Is Your Annual Budget Obsolete?  Try Rolling Forecasts to Stay Ahead

annual budget

Well, the first quarter of 2016 is behind us.  Is your 2016 annual budget already obsolete?  Probably - and why? Because "stuff happens" and conditions can change quickly in business. That makes it nearly impossible to accurately predict revenues and costs quarters, or even months in advance. 

The annual budget has long been the go-to practice of businesses, but it unfortunately presents a lot of disadvantages, particularly for dynamic businesses that need to be able to alter the budget on a whim.

Rolling forecasts can provide a more versatile addition or alternative to annual budgets, enabling businesses to respond quickly to change.


The Disadvantages of the Annual Budget

The annual budget has a lot of limitations, and the larger or more dynamic the business, the less effective annual budgeting will be.

1. Annual budgeting is inaccurate. It's nearly impossible to accurately predict where your business will be or how your resources should be allocated a year down the road. Even the slightest change in the global economy or competitive environment could drastically change the course of your business, and trying to accurately plan out so far in advance is impractical.

2. Annual budgeting is rigid. By creating an annual budget, you are binding your business to a strict spending regimen, without taking into account the potential for fluctuating demand. In doing so, you're needlessly creating a rigidity in your business model that will inhibit your ability to grow.

3. Annual budgets are purely quantitative. Annual budgeting focuses solely on the quantitative nature of business, but there are many other important aspects that the budget will fail to capture. It can be difficult to accurately allocate funds from a purely quantitative framework, since some departments have difficulty quantifying the services they provide. Additionally, it makes it challenging to respond to new demands by the public. Say, for instance, your company needs to improve upon current customer service policies in order to meet the demands of consumers. You'll need to redistribute funds to accommodate this sudden need, which is difficult when operating within the confines of an annual budget.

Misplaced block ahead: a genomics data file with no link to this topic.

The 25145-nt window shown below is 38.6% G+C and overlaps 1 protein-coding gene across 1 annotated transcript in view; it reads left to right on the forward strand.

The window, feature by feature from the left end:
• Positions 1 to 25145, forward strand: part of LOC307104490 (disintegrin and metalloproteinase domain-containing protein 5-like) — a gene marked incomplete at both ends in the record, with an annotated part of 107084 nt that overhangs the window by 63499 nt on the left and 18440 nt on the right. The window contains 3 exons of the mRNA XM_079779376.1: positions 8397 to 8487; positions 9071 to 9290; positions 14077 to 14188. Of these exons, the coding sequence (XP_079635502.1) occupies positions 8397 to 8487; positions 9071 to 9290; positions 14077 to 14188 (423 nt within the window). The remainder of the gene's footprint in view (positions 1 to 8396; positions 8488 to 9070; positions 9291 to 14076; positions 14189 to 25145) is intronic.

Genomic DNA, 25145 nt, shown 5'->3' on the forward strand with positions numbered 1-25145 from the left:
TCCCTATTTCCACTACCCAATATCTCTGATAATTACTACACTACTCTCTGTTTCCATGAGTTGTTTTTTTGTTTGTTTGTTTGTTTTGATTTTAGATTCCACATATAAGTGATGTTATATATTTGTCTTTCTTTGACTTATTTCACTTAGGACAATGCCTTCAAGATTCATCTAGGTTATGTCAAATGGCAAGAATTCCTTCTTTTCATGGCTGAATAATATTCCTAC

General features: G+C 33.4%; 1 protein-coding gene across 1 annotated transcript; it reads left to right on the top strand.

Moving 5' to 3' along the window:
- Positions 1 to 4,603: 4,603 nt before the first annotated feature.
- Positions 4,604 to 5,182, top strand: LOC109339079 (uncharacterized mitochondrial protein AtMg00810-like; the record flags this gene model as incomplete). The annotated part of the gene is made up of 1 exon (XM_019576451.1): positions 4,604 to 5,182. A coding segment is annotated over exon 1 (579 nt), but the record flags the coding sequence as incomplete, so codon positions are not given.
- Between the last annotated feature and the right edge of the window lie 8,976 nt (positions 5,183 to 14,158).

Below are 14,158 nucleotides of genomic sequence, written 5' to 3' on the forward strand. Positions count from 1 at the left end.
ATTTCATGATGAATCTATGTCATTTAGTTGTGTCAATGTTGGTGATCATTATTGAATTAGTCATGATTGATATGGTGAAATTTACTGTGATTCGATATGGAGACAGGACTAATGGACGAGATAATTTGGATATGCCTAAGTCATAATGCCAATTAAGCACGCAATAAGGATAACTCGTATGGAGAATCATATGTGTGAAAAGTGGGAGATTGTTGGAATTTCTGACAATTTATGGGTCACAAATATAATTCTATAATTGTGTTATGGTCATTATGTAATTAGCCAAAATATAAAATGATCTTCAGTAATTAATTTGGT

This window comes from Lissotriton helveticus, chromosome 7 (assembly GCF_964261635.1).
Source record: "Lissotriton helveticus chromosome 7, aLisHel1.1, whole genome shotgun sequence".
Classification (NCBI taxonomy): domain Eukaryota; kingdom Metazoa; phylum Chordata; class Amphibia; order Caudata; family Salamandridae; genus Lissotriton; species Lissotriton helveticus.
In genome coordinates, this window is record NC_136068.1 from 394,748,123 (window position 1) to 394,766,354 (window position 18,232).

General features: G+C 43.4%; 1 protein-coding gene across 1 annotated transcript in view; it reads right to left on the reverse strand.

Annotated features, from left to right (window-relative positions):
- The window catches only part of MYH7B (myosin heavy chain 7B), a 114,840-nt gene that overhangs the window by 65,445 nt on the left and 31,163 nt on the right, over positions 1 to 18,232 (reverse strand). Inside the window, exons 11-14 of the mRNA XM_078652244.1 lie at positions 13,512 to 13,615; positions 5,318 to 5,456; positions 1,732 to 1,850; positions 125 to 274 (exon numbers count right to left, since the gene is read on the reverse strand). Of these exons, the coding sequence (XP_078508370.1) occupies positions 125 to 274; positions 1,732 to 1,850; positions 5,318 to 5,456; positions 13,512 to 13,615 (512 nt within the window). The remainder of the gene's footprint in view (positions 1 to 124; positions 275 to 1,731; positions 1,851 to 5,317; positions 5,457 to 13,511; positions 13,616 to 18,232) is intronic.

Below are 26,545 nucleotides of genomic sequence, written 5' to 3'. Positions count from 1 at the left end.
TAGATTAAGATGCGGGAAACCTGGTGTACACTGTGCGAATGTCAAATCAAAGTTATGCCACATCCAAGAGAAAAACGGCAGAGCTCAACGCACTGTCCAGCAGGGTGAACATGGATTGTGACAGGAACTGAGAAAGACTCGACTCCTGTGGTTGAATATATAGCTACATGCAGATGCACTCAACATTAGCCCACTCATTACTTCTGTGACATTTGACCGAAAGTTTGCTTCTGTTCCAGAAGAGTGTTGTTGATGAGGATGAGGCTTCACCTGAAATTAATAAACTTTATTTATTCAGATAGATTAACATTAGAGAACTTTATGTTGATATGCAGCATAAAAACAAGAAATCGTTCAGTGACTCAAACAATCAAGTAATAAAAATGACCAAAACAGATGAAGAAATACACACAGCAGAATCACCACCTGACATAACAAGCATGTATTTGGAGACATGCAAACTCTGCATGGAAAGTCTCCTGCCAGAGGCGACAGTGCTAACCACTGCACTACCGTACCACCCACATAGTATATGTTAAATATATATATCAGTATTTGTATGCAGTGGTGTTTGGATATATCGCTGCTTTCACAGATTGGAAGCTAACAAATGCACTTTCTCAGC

4. Annual budgeting is time-consuming. An annual budget can be incredibly time-consuming, often requiring numerous iterations to get it right. Particularly if businesses rely on Excel and email, the budget can take months to finalize, while requiring you to pull data from multiple spreadsheets.


Rolling forecasts

Rolling Forecasts Will Help You Stay Ahead

The annual budget has too much rigidity to be able to support the fluctuating nature of fast-growing businesses. As a results, many companies are augmenting their annual budget with a rolling forecast.

With a rolling forecast, your company will be able to revise the budget anytime new information arises or your business takes a new direction. It provides the elasticity that you need to alter your customer service tactics, add new product lines, and adjust funding based on economic trends, so your finances will always be distributed based on the current needs of the business.

A rolling forecast enables you to model a variety of "what-if" scenarios, so you can plan for future circumstances, while responding quickly to present circumstances. It will allow for more business growth by providing an opportunistic approach to finances, since you can periodically revise budget allocations based on current trends.

With cloud-based enterprise performance management (EPM) software, you can easily implement a rolling forecast within your business, allowing you to enhance the accuracy of budget allocations, while improving the efficiency of the budget cycle. With added flexibility, you'll have the agility your business needs to stay on top of trends and maximize on the most current business data.

To learn more, read our Best Practices in Rolling Forecasts white paper.

Get the Rolling Forecast White Paper

Posted by on April 13, 2016
Topics: Budgeting

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